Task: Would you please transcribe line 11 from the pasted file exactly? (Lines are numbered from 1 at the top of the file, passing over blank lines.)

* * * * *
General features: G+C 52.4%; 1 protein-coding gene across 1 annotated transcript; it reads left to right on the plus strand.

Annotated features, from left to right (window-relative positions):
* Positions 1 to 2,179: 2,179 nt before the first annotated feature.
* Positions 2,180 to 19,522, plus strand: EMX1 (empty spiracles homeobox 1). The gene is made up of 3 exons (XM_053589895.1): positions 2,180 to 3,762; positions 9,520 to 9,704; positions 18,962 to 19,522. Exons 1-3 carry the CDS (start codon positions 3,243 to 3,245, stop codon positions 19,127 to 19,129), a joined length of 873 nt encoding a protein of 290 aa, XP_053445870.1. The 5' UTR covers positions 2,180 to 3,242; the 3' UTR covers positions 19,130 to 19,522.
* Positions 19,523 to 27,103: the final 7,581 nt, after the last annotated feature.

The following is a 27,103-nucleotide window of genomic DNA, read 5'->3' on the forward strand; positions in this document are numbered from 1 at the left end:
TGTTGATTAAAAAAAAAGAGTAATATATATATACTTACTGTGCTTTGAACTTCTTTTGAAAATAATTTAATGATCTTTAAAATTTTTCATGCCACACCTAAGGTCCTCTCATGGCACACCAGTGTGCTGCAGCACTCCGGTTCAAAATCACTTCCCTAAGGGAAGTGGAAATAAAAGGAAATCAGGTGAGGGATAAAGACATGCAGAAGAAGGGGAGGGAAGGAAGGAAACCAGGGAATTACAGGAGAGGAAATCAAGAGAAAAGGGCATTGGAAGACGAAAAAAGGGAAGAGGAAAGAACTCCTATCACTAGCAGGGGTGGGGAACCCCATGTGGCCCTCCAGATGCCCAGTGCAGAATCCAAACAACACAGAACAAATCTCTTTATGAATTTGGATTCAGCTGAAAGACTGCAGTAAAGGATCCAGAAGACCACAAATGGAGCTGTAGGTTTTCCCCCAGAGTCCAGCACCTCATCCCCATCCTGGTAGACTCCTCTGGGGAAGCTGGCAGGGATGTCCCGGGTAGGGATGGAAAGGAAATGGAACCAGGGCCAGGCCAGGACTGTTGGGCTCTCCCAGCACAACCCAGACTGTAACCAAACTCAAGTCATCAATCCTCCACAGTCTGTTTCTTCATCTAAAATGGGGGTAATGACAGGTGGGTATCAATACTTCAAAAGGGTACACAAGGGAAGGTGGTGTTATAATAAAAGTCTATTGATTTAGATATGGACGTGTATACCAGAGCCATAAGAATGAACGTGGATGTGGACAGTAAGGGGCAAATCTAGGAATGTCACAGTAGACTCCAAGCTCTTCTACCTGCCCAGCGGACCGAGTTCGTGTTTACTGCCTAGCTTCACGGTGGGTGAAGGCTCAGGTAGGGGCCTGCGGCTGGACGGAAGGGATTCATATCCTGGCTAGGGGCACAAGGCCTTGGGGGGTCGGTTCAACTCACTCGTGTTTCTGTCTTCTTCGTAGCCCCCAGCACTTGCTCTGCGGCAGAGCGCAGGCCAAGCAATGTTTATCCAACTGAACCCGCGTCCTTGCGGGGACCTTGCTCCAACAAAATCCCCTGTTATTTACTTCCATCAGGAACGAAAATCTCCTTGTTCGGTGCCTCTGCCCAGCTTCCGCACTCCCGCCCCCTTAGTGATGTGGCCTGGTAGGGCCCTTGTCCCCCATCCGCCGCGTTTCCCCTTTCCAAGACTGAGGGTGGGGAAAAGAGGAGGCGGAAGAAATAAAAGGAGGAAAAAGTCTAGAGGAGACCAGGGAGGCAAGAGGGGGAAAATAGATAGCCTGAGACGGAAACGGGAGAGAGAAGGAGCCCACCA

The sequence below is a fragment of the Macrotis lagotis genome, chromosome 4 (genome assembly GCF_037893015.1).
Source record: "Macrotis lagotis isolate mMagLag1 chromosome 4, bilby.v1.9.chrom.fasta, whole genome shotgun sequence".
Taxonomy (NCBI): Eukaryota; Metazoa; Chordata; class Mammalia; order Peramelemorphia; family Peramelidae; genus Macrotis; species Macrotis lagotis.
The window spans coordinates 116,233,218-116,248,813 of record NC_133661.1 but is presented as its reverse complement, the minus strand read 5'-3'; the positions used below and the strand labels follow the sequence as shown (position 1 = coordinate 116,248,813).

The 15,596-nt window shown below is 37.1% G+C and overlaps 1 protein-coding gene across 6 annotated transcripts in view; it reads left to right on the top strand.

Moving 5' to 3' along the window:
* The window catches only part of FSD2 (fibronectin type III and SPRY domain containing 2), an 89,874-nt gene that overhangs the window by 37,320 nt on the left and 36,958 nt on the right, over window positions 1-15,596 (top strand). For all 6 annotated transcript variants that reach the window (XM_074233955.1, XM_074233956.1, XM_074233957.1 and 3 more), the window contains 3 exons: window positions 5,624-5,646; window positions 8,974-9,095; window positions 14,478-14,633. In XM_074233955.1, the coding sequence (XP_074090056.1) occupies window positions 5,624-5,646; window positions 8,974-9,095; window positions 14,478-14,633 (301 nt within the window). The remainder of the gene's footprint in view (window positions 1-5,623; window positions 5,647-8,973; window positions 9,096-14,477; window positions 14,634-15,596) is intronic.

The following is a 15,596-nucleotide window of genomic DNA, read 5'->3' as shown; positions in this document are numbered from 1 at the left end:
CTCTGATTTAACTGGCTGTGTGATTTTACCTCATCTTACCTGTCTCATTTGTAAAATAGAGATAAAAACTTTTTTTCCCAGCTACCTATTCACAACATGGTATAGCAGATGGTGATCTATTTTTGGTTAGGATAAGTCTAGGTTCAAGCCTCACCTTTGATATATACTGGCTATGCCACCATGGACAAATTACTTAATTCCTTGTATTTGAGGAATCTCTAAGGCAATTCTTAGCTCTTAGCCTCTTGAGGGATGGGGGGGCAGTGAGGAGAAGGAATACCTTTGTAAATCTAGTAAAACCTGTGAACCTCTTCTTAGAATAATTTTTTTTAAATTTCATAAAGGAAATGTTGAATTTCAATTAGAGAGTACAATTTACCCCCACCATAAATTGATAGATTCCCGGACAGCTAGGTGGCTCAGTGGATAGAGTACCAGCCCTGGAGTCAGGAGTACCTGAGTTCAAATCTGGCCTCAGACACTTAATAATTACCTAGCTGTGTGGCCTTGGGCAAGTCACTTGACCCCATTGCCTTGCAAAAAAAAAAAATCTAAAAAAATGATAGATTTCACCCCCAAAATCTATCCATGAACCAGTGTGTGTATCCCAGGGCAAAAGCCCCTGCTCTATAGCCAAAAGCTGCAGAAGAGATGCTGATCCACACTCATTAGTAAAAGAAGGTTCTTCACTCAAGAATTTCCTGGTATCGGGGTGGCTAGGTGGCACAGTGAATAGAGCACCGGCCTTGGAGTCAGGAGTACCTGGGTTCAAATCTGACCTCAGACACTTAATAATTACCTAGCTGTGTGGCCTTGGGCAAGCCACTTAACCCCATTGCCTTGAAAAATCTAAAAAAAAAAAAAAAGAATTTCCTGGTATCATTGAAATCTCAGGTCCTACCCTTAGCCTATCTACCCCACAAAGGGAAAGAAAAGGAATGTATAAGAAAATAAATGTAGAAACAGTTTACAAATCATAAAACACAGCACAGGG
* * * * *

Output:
The window spans coordinates 116,233,218-116,248,813 of record NC_133661.1 but is presented as its reverse complement, the minus strand read 5'-3'; the positions used below and the strand labels follow the sequence as shown (position 1 = coordinate 116,248,813).